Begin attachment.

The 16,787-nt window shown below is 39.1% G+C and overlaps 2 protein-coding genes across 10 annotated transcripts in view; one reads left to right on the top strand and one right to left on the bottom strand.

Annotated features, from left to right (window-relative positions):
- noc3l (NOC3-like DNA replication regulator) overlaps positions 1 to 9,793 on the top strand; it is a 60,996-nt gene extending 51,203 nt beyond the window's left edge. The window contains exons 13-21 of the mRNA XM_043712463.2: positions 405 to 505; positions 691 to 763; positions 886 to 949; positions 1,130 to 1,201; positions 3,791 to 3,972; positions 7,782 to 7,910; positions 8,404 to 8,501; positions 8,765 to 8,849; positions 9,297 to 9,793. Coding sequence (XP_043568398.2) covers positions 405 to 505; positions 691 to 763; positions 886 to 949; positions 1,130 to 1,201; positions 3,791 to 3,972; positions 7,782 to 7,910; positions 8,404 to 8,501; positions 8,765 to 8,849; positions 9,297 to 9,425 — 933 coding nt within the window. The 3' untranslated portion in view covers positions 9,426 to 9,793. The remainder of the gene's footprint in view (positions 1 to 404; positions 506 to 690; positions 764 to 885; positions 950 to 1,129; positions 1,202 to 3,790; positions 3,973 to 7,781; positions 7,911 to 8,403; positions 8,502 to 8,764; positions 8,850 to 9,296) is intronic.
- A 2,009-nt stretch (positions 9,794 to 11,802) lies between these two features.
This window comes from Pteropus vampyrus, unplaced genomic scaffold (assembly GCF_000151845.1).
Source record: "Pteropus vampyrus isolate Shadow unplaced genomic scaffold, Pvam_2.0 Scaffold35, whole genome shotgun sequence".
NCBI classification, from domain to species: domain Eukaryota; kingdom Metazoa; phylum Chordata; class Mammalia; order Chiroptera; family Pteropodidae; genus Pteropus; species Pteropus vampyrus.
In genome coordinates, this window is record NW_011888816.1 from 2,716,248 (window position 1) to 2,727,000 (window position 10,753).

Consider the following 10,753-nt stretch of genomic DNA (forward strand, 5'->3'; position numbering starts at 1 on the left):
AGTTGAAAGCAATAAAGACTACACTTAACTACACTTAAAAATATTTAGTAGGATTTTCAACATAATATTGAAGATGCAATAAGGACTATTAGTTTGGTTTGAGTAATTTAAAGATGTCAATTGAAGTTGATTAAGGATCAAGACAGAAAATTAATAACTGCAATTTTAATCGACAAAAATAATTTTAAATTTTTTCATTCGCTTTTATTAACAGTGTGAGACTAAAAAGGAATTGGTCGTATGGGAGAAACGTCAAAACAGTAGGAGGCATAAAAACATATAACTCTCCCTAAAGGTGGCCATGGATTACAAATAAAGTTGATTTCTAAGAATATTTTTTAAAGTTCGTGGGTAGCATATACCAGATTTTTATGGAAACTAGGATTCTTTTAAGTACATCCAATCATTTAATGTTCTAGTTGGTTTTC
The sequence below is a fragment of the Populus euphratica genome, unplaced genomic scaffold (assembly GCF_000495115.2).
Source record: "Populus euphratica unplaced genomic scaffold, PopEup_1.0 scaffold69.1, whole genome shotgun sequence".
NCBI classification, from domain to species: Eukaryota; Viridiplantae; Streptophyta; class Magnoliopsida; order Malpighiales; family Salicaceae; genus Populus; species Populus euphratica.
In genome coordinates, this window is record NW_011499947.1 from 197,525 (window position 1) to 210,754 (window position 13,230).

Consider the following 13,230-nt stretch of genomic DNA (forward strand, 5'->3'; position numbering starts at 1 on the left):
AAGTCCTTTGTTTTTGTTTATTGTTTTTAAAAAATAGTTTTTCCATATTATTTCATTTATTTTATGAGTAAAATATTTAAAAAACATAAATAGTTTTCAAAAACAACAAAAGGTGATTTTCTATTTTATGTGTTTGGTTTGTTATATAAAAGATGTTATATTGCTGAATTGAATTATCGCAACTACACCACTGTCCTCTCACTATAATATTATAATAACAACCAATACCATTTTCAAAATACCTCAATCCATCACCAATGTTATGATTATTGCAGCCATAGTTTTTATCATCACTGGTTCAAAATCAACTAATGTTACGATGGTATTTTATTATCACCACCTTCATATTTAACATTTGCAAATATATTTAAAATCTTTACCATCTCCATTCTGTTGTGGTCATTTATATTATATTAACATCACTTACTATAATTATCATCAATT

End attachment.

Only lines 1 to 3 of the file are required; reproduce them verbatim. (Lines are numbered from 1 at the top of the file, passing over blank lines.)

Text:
The 16,787-nt window shown below is 39.1% G+C and overlaps 2 protein-coding genes across 10 annotated transcripts in view; one reads left to right on the top strand and one right to left on the bottom strand.

Annotated features, from left to right (window-relative positions):
- noc3l (NOC3-like DNA replication regulator) overlaps positions 1 to 9,793 on the top strand; it is a 60,996-nt gene extending 51,203 nt beyond the window's left edge. The window contains exons 13-21 of the mRNA XM_043712463.2: positions 405 to 505; positions 691 to 763; positions 886 to 949; positions 1,130 to 1,201; positions 3,791 to 3,972; positions 7,782 to 7,910; positions 8,404 to 8,501; positions 8,765 to 8,849; positions 9,297 to 9,793. Coding sequence (XP_043568398.2) covers positions 405 to 505; positions 691 to 763; positions 886 to 949; positions 1,130 to 1,201; positions 3,791 to 3,972; positions 7,782 to 7,910; positions 8,404 to 8,501; positions 8,765 to 8,849; positions 9,297 to 9,425 — 933 coding nt within the window. The 3' untranslated portion in view covers positions 9,426 to 9,793. The remainder of the gene's footprint in view (positions 1 to 404; positions 506 to 690; positions 764 to 885; positions 950 to 1,129; positions 1,202 to 3,790; positions 3,973 to 7,781; positions 7,911 to 8,403; positions 8,502 to 8,764; positions 8,850 to 9,296) is intronic.